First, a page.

This article was first published in 2004.
The name supercar has a lot of baggage that comes with it. A supercar
‘should’ be set up for only an experienced race driver to enjoy, it mustn’t be
practical, comfortable and - heck - it doesn’t even have to be reliable.
The Honda NSX proves that all of these trade-offs simply aren’t
Released to the public in 1989/1990, the NSX was a very brave move by the
Japanese manufacturer. Hot on the heels of Formula One dominance (in association
with the McLaren team) Honda set out to beat Ferrari and other exotic
manufacturers at their own game. As we said, it was a brave move...
The aim for the NSX’s head engineers was to create a sophisticated sportscar
that could be handed to anybody to drive. As part of this, the NSX is a
comparatively small car, even though its wheelbase was lengthened by 30mm in the
latter stages of design. This extra length was introduced to create more luggage
space. Practicality was not overlooked.
Interestingly, the NSX was largely hand-built and utilizes aluminium panels.
These aluminium panels are said to save 120kg compared to conventional panels.
Kerb mass of the early models is 1370kg.
The chassis won universal praise amongst road testers. With forged aluminium
double wishbones at each corner and a mid-engine rear-drive configuration, the
NSX turns into corners nicely and exhibits excellent balance. This is a vehicle
that can be finely controlled with fingertip steering inputs and gentle
modulation of the accelerator. The engine’s very flat torque curve also helps
the NSX exit the corner apex cleanly. Traction control comes as standard.
Interestingly, the NSX runs different diameter wheels front to rear. The
front uses relatively small 15-inch alloys wearing 205/50s while the rear gets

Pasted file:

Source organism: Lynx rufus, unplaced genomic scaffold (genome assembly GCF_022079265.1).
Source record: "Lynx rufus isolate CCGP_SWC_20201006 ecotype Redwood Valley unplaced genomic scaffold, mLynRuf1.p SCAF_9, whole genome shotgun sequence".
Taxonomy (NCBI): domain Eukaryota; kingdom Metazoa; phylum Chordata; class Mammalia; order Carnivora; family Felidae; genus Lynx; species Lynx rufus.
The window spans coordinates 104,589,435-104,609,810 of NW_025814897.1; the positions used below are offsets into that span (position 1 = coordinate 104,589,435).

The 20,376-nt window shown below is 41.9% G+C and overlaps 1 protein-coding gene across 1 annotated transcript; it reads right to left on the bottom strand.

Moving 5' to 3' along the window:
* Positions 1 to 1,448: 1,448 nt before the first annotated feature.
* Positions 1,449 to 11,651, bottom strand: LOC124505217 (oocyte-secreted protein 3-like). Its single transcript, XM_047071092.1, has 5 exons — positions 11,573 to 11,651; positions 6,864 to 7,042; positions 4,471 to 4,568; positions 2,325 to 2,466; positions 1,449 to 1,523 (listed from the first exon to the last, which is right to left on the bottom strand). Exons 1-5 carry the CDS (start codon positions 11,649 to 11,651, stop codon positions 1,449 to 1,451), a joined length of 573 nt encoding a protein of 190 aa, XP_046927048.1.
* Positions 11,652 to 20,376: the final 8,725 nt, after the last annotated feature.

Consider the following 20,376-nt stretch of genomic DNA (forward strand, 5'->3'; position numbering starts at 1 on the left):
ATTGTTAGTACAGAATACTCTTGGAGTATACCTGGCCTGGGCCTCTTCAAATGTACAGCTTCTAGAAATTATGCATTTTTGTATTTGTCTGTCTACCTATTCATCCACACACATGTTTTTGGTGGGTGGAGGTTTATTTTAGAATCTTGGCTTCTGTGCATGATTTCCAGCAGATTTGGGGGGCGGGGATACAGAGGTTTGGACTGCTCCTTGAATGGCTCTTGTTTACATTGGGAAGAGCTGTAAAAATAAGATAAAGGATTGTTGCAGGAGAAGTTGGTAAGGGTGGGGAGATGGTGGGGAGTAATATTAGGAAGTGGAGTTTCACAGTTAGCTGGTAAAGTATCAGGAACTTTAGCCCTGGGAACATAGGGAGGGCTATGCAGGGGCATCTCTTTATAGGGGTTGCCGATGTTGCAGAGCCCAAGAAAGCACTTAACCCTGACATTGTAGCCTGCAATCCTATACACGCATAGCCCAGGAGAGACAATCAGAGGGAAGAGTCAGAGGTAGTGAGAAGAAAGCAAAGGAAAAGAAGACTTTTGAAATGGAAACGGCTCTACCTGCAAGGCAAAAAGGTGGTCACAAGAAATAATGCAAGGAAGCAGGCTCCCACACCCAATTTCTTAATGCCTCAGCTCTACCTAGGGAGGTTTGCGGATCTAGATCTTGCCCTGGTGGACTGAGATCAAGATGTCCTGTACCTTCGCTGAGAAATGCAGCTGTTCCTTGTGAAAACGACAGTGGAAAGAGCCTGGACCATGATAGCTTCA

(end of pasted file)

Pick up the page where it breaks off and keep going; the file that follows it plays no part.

16-inchers with 225/50s. A ventilated disc can be seen behind each of the rims
with braking controllability coming from a 4-channel ABS system.
The NSX’s V6 engine is a beauty. Boasting titanium rods, direct-fire
ignition, 10.2:1 compression, variable air intake, DOHC, 24-valve heads and VTEC
(variable valve timing and lift) it was a technical tour de force. With a modest
swept capacity of 3.0-litres, the early NSX generates 201kW at 7100 rpm and
285Nm at 5300 rpm. Compared to many of its rivals, the NSX offers excellent fuel
consumption, minimal vibration and a user-friendly driveline - no knee-quivering
clutch to contend with.
Note that post ‘97 NSXs are available with a larger 3.2-litre engine.
Driving through a standard 5-speed manual ‘box, the NSX is easy to flick
through the gears and is very flexible. Traction from the torque-sensing LSD is
also generous, which helps the car to accelerate to 100 km/h in as little as
5.6-seconds (claimed). Contemporary magazine road tests typically recorded low
6-second 0 – 100 performance and low 14-second ETs. Top speed is between 260 and
Inside, the NSX offers comfortable seating for two together with all of the
luxuries you’d want. There’s digital climate control, a quality Bose sound
system, cruise control, electric adjustable leather seats and the usual